From then on the story was about the same – in and out of hospital. I resented myself for thinking that it was a nuisance at first – eventually I grew used to it and it no longer surprised me if I had to find myself in the emergency room in the early hours of the morning, or perhaps even overnight. I had to take time off work, but everything was alright – we were prepared for it, and we knew that it was going to be increasingly difficult for us, but we could get by.
Perhaps he knew that his time was coming to an end – he started to do strange things in the recent months. He kept on telling us to do things that weren’t important (in our opinion) but in hindsight, he wanted us to do these things so that he could be able to leave us knowing we had resolved all the little problems we had around our home.
I guess the thing that hurts most is that all of this feels so unreal to me – it was just only a moment ago when he was still breathing and trying to tell us things. What I’m glad about is that I managed to see him during his last minutes while he was still with us, although he wouldn’t wake up even though we called desperately for him to respond to us. He seemed to be asleep. Probably he was worried that he would scare us, so he left when we turned our backs away, and the next thing we knew when we saw him again, he was already gone.
I wasn’t able to tell him stories that I wanted to tell him about, stories that he probably wanted to hear about. It was too late already. He saved his last breath to hear me call him dad when I got home from work before he decided to leave us for good.
My dad was in all honesty a good man. He didn’t deserve to be so sick for so long, and at such a young age. But dwelling on these thoughts won’t do much, as all I hope now is that he can be at rest peacefully. Although we miss him a lot and still have a lot of trouble adapting without him since we are just only a family of three – now two – I sincerely hope that he is now in a better place where there is no sickness, pain, anxiety, stress or worries.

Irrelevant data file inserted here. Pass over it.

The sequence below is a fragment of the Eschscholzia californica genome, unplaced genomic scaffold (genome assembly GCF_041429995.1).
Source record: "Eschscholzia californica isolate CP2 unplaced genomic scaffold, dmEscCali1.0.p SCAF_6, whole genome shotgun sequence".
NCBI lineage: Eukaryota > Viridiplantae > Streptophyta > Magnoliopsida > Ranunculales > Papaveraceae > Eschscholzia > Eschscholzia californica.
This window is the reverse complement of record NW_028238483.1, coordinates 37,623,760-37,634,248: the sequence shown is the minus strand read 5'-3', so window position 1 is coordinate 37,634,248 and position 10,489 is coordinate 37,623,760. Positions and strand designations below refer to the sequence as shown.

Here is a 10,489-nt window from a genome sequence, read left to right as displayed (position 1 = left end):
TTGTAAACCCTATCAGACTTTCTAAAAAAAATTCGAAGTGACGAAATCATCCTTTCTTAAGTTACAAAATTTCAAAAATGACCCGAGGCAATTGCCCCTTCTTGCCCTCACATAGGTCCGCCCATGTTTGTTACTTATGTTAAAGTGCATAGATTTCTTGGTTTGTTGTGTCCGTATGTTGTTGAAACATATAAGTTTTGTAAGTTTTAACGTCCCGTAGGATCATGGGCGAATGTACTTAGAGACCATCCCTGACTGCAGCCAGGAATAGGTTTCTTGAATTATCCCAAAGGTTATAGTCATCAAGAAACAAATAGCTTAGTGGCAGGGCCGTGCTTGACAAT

The first week or so was especially tough on us – that is, on mum and me. I took 2 weeks off work (well it was one week but stretched over) and every single day was long, tedious and emotionally draining. Suddenly our home was so empty and quiet. Our meals were eaten in tears. Now it’s a lot better, but once I start to cue on memories of my dad and his last moments, I feel bad all over again.
Dad, I hope that you are happy wherever you are now. We didn’t really talk much because we were conflicted at times, but it doesn’t mean much – I simply resembled you too much because I inherited your personality. I probably regret not telling you how much I love you, but I really do, because you’re my dad and I was proud of that fact – but hopefully you understand because my actions may suggest otherwise. You taught me a lot, and you were my idol. You were brave, and you did a lot for us. May you rest in peace – we will think of you every day and miss you dearly.